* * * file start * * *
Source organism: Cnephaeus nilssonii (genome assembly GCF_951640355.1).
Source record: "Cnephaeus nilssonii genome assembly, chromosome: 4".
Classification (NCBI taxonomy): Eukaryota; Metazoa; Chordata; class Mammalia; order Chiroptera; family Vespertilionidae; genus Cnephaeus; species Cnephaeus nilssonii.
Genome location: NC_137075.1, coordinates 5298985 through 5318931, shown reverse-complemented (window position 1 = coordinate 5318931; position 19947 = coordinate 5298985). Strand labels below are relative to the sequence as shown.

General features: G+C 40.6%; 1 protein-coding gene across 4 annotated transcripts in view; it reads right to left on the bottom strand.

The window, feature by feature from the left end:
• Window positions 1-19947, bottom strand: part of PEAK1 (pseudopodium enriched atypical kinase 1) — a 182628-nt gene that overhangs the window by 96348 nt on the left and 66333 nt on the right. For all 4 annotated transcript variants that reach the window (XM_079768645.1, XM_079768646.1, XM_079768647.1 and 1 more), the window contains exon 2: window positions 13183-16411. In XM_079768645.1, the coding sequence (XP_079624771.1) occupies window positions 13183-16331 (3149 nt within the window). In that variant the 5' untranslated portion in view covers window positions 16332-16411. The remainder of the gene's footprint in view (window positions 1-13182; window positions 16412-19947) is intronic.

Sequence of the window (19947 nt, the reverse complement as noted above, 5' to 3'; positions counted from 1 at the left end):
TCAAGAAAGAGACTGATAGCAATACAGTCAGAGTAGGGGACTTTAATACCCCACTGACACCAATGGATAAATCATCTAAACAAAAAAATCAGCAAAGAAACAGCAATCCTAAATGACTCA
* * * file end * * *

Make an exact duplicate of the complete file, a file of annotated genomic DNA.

Source organism: Cnephaeus nilssonii (genome assembly GCF_951640355.1).
Source record: "Cnephaeus nilssonii genome assembly, chromosome: 4".
Classification (NCBI taxonomy): Eukaryota; Metazoa; Chordata; class Mammalia; order Chiroptera; family Vespertilionidae; genus Cnephaeus; species Cnephaeus nilssonii.
Genome location: NC_137075.1, coordinates 5298985 through 5318931, shown reverse-complemented (window position 1 = coordinate 5318931; position 19947 = coordinate 5298985). Strand labels below are relative to the sequence as shown.

General features: G+C 40.6%; 1 protein-coding gene across 4 annotated transcripts in view; it reads right to left on the bottom strand.

The window, feature by feature from the left end:
• Window positions 1-19947, bottom strand: part of PEAK1 (pseudopodium enriched atypical kinase 1) — a 182628-nt gene that overhangs the window by 96348 nt on the left and 66333 nt on the right. For all 4 annotated transcript variants that reach the window (XM_079768645.1, XM_079768646.1, XM_079768647.1 and 1 more), the window contains exon 2: window positions 13183-16411. In XM_079768645.1, the coding sequence (XP_079624771.1) occupies window positions 13183-16331 (3149 nt within the window). In that variant the 5' untranslated portion in view covers window positions 16332-16411. The remainder of the gene's footprint in view (window positions 1-13182; window positions 16412-19947) is intronic.

Sequence of the window (19947 nt, the reverse complement as noted above, 5' to 3'; positions counted from 1 at the left end):
TCAAGAAAGAGACTGATAGCAATACAGTCAGAGTAGGGGACTTTAATACCCCACTGACACCAATGGATAAATCATCTAAACAAAAAAATCAGCAAAGAAACAGCAATCCTAAATGACTCA